Starting from this weekend’s Australian Grand Prix, the FIA is introducing a new race glove into Formula One that sends potentially life-saving data from driver to medical crew.
The gloves will be worn by every F1 driver and monitor their vital signs during the race via a flexible 3mm sensor stitched into the palm area of the fabric. Among the glove manufacturers involved in this historical debut there’s OMP, official racewear supplier of Alfa Romeo Sauber.
Initially the optical sensor will measure ‘pulse oximetry’, or the amount of oxygen in the blood, alongside the pulse rate, enabling the trackside medical team to receive important information as soon as there is an incident. This is potentially important in the context of a racing driver because if they have an injury that is affecting breathing, the oxygen content of the blood will diminish rapidly.
Biometric data helps to assess the driver’s conditions before, at the time of the crash and after the crash as far as the rescue operations are concerned. Further developments in this area are planned throughout the season to improve the device and set new benchmarks for motor sport safety.”
The project is the result of a partnership between the Global Institute and Signal Biometrics Ltd, the company set up by Dr Ian Roberts and the engineer Alain van der Merwe, who have both been involved in Formula One with the FIA for many years respectively as FIA F1 Deputy Medical Delegate and FIA F1 Medical Car Driver.
Ian Roberts said: “We know that the monitoring of people is essential in terms of their medical care and drivers in incidents are no different. We would like to start monitoring and assessing them as soon as we possibly can. There are also times when the driver isn’t immediately accessible to us, so if we can’t see him or we’re not actually next to him, there’s limited information that we can get.”
F1 driver Carlos Sainz’s accident during the 2015 Russian GP is a case in point. The Spaniard lost control of his Toro Rosso at Turn 13 during the third practice session and hit the barrier head-on at 153km/h. Fortunately, Sainz was unhurt but it was difficult for the F1 medical team to know this, as the first row of the barrier came to rest on top of the driver. So when they arrived at the scene, they found that they had limited contact with him and had to wait until the barrier was removed from the car before a more direct medical assessment could begin.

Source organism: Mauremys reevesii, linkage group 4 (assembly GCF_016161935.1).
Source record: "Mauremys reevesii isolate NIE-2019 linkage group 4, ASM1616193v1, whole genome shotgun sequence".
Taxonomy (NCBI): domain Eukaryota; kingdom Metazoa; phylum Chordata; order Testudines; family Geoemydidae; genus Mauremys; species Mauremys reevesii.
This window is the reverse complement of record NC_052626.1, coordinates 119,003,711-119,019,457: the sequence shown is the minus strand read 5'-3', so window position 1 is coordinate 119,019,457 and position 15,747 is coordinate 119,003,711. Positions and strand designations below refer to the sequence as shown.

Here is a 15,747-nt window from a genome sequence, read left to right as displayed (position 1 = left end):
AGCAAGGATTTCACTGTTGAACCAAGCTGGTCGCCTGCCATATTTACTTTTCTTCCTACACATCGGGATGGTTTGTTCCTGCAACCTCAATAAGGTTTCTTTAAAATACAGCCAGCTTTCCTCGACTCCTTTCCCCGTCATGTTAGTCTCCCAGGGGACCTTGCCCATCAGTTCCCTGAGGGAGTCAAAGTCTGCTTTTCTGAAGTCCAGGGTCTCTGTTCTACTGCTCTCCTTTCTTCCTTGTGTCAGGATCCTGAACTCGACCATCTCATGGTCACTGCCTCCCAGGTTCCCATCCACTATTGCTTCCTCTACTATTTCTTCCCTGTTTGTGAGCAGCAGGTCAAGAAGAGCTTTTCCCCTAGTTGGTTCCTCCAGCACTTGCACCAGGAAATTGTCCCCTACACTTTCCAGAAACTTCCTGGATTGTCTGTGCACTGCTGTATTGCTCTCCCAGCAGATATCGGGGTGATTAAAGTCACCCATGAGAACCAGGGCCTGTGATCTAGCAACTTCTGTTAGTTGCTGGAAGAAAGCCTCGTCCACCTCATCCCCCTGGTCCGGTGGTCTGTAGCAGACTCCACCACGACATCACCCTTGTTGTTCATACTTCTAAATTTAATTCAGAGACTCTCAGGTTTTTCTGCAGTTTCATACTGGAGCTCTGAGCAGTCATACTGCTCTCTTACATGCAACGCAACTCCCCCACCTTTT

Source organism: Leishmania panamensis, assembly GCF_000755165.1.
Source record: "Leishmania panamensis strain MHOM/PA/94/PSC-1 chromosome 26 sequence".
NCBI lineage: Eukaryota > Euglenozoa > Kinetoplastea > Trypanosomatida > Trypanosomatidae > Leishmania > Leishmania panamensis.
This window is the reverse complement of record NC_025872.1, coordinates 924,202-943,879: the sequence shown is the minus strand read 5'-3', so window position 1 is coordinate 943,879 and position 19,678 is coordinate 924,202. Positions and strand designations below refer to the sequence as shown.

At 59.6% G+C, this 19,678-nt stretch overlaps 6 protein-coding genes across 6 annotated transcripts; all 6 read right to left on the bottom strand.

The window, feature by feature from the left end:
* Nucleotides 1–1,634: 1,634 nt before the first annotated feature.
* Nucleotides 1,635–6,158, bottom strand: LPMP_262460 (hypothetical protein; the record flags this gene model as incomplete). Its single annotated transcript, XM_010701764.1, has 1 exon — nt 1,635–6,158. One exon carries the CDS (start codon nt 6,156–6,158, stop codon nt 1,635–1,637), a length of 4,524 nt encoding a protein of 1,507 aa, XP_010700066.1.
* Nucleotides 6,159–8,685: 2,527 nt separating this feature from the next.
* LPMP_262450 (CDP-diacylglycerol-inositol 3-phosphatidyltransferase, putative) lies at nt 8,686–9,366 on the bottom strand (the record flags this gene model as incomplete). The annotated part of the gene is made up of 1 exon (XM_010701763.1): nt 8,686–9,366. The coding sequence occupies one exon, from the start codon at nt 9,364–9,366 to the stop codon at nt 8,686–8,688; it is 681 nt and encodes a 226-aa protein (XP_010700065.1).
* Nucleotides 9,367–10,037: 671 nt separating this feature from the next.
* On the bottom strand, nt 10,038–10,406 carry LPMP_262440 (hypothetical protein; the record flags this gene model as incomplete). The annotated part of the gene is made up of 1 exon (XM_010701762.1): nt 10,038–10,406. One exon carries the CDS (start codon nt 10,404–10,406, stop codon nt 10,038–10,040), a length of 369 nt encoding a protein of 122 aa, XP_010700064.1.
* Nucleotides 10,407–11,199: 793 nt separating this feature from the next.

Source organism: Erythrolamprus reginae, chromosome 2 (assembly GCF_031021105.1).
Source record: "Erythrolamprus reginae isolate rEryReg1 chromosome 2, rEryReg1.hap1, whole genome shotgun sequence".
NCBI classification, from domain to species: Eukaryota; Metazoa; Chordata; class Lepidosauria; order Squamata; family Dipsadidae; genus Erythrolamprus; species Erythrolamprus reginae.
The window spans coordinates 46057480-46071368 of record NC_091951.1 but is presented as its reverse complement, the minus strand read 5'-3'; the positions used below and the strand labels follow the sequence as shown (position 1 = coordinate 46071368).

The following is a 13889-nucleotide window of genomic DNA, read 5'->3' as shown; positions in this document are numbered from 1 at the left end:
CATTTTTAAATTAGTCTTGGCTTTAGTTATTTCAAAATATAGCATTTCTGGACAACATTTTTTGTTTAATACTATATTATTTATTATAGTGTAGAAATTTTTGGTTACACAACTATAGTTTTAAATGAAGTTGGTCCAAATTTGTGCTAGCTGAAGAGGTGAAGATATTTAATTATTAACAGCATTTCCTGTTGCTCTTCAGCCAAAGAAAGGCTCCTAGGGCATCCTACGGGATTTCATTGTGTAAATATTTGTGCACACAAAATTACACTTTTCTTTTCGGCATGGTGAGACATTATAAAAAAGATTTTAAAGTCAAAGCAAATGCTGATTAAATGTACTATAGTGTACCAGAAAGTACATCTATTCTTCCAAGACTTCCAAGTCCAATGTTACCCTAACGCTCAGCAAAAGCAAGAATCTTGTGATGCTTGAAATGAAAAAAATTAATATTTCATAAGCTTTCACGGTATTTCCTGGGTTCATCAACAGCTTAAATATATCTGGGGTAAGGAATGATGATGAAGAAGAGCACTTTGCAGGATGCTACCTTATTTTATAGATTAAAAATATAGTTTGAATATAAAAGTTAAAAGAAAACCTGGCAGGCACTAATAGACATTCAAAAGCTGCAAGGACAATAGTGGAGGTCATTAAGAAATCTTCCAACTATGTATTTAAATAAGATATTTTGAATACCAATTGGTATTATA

With this new technology, the moment a driver has an incident the trackside medical team will receive physiological readings and biometrics, so he is continually monitored from point zero right through to the initial response and on to the medical centre.
Alan van der Merwe added: “This will enable monitoring of the driver not only when still in the car, but also offer the benefit of continuous monitoring during patient transport.”
Going forward, there are already plans to implement sensors for respiratory rate and temperature. In addition to the safety benefits, these will help teams and drivers with performance monitoring. Respiratory rate gives a very good indication of a driver’s state of health and stress, while temperature is well known for affecting performance.
F1 is just the first step for the device in motor sport as the idea is to filter down the technology to other championships.